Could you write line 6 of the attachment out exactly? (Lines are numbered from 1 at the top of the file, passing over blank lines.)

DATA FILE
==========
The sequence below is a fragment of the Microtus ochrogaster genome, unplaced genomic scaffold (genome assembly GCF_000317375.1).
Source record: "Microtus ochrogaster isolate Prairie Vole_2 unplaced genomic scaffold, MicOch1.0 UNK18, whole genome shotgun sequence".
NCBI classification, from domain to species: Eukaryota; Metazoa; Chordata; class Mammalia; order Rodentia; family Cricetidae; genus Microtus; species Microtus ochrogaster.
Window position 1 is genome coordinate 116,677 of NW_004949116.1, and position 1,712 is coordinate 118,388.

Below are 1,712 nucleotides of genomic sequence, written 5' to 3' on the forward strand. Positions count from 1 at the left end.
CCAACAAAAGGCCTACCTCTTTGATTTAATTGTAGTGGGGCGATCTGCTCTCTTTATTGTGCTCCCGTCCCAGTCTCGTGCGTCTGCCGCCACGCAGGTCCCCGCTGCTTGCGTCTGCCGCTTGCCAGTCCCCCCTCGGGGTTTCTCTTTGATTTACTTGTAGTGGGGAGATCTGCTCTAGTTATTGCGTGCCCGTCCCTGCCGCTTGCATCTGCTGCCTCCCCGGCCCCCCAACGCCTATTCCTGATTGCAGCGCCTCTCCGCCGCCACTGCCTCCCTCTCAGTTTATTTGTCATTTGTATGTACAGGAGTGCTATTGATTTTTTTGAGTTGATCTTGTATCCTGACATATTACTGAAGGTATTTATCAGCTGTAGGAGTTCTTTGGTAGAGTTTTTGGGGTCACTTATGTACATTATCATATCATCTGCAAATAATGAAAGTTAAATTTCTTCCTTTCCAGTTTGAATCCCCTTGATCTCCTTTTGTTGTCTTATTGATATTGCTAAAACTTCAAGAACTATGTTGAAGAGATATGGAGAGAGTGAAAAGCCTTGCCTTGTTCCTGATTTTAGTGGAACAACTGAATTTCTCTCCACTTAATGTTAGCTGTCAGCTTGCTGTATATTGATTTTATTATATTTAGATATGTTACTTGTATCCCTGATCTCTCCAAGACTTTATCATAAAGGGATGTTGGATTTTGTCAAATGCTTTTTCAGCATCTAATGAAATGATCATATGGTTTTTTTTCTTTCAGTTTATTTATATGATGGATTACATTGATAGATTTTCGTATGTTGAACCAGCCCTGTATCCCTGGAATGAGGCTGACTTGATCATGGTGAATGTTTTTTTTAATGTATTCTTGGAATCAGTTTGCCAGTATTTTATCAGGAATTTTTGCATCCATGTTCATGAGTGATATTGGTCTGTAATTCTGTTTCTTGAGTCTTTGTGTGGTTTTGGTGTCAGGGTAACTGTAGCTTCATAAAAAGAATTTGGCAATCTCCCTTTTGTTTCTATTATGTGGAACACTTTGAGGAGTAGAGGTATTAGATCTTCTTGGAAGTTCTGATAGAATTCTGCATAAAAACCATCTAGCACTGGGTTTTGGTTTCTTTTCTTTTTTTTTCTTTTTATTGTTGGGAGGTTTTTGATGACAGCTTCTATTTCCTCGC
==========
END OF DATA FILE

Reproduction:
CCAACAAAAGGCCTACCTCTTTGATTTAATTGTAGTGGGGCGATCTGCTCTCTTTATTGTGCTCCCGTCCCAGTCTCGTGCGTCTGCCGCCACGCAGGTCCCCGCTGCTTGCGTCTGCCGCTTGCCAGTCCCCCCTCGGGGTTTCTCTTTGATTTACTTGTAGTGGGGAGATCTGCTCTAGTTATTGCGTGCCCGTCCCTGCCGCTTGCATCTGCTGCCTCCCCGGCCCCCCAACGCCTATTCCTGATTGCAGCGCCTCTCCGCCGCCACTGCCTCCCTCTCAGTTTATTTGTCATTTGTATGTACAGGAGTGCTATTGATTTTTTTGAGTTGATCTTGTATCCTGACATATTACTGAAGGTATTTATCAGCTGTAGGAGTTCTTTGGTAGAGTTTTTGGGGTCACTTATGTACATTATCATATCATCTGCAAATAATGAAAGTTAAATTTCTTCCTTTCCAGTTTGAATCCCCTTGATCTCCTTTTGTTGTCTTATTGATATTGCTAAAACTTCAAGAACTATGTTGAAGAGATATGGAGAGAGTGAAAAGCCTTGCCTTGTTCCTGATTTTAGTGGAACAACTGAATTTCTCTCCACTTAATGTTAGCTGTCAGCTTGCTGTATATTGATTTTATTATATTTAGATATGTTACTTGTATCCCTGATCTCTCCAAGACTTTATCATAAAGGGATGTTGGATTTTGTCAAATGCTTTTTCAGCATCTAATGAAATGATCATATGGTTTTTTTTCTTTCAGTTTATTTATATGATGGATTACATTGATAGATTTTCGTATGTTGAACCAGCCCTGTATCCCTGGAATGAGGCTGACTTGATCATGGTGAATGTTTTTTTTAATGTATTCTTGGAATCAGTTTGCCAGTATTTTATCAGGAATTTTTGCATCCATGTTCATGAGTGATATTGGTCTGTAATTCTGTTTCTTGAGTCTTTGTGTGGTTTTGGTGTCAGGGTAACTGTAGCTTCATAAAAAGAATTTGGCAATCTCCCTTTTGTTTCTATTATGTGGAACACTTTGAGGAGTAGAGGTATTAGATCTTCTTGGAAGTTCTGATAGAATTCTGCATAAAAACCATCTAGCACTGGGTTTTGGTTTCTTTTCTTTTTTTTTCTTTTTATTGTTGGGAGGTTTTTGATGACAGCTTCTATTTCCTCGC